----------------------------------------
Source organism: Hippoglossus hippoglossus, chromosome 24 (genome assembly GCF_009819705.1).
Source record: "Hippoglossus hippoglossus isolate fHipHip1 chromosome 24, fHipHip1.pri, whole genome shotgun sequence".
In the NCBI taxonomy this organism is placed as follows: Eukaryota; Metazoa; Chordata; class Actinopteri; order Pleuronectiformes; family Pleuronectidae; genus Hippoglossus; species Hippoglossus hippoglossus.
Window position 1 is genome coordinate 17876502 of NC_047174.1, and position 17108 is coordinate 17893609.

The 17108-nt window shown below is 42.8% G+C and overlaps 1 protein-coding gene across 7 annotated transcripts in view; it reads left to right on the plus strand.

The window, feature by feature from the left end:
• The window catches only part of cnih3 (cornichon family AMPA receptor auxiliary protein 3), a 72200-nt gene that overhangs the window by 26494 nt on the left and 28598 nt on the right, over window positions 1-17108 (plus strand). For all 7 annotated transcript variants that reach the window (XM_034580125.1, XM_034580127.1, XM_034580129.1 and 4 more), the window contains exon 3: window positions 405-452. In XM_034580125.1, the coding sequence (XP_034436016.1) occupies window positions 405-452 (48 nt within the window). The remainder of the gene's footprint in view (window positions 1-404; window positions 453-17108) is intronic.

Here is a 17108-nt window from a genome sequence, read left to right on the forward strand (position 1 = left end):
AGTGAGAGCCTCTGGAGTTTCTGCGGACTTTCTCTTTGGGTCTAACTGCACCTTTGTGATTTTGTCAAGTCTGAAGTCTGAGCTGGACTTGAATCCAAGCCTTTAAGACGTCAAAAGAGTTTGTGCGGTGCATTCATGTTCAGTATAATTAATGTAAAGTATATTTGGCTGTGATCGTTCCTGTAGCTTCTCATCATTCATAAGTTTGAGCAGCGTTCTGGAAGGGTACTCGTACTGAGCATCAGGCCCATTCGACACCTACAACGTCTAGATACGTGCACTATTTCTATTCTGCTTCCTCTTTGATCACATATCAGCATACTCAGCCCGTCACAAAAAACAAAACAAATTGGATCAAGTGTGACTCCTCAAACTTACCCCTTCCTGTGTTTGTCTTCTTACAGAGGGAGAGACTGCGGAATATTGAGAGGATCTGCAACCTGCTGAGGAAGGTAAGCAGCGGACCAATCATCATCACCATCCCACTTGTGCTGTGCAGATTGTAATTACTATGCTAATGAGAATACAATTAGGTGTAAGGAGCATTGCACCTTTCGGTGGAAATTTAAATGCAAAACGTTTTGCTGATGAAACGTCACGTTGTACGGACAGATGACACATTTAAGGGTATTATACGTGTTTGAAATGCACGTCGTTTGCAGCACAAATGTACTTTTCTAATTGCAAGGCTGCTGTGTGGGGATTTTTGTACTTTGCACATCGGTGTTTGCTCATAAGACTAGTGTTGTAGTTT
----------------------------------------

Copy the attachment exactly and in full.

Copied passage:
Source organism: Hippoglossus hippoglossus, chromosome 24 (genome assembly GCF_009819705.1).
Source record: "Hippoglossus hippoglossus isolate fHipHip1 chromosome 24, fHipHip1.pri, whole genome shotgun sequence".
In the NCBI taxonomy this organism is placed as follows: Eukaryota; Metazoa; Chordata; class Actinopteri; order Pleuronectiformes; family Pleuronectidae; genus Hippoglossus; species Hippoglossus hippoglossus.
Window position 1 is genome coordinate 17876502 of NC_047174.1, and position 17108 is coordinate 17893609.

The 17108-nt window shown below is 42.8% G+C and overlaps 1 protein-coding gene across 7 annotated transcripts in view; it reads left to right on the plus strand.

The window, feature by feature from the left end:
• The window catches only part of cnih3 (cornichon family AMPA receptor auxiliary protein 3), a 72200-nt gene that overhangs the window by 26494 nt on the left and 28598 nt on the right, over window positions 1-17108 (plus strand). For all 7 annotated transcript variants that reach the window (XM_034580125.1, XM_034580127.1, XM_034580129.1 and 4 more), the window contains exon 3: window positions 405-452. In XM_034580125.1, the coding sequence (XP_034436016.1) occupies window positions 405-452 (48 nt within the window). The remainder of the gene's footprint in view (window positions 1-404; window positions 453-17108) is intronic.

Here is a 17108-nt window from a genome sequence, read left to right on the forward strand (position 1 = left end):
AGTGAGAGCCTCTGGAGTTTCTGCGGACTTTCTCTTTGGGTCTAACTGCACCTTTGTGATTTTGTCAAGTCTGAAGTCTGAGCTGGACTTGAATCCAAGCCTTTAAGACGTCAAAAGAGTTTGTGCGGTGCATTCATGTTCAGTATAATTAATGTAAAGTATATTTGGCTGTGATCGTTCCTGTAGCTTCTCATCATTCATAAGTTTGAGCAGCGTTCTGGAAGGGTACTCGTACTGAGCATCAGGCCCATTCGACACCTACAACGTCTAGATACGTGCACTATTTCTATTCTGCTTCCTCTTTGATCACATATCAGCATACTCAGCCCGTCACAAAAAACAAAACAAATTGGATCAAGTGTGACTCCTCAAACTTACCCCTTCCTGTGTTTGTCTTCTTACAGAGGGAGAGACTGCGGAATATTGAGAGGATCTGCAACCTGCTGAGGAAGGTAAGCAGCGGACCAATCATCATCACCATCCCACTTGTGCTGTGCAGATTGTAATTACTATGCTAATGAGAATACAATTAGGTGTAAGGAGCATTGCACCTTTCGGTGGAAATTTAAATGCAAAACGTTTTGCTGATGAAACGTCACGTTGTACGGACAGATGACACATTTAAGGGTATTATACGTGTTTGAAATGCACGTCGTTTGCAGCACAAATGTACTTTTCTAATTGCAAGGCTGCTGTGTGGGGATTTTTGTACTTTGCACATCGGTGTTTGCTCATAAGACTAGTGTTGTAGTTT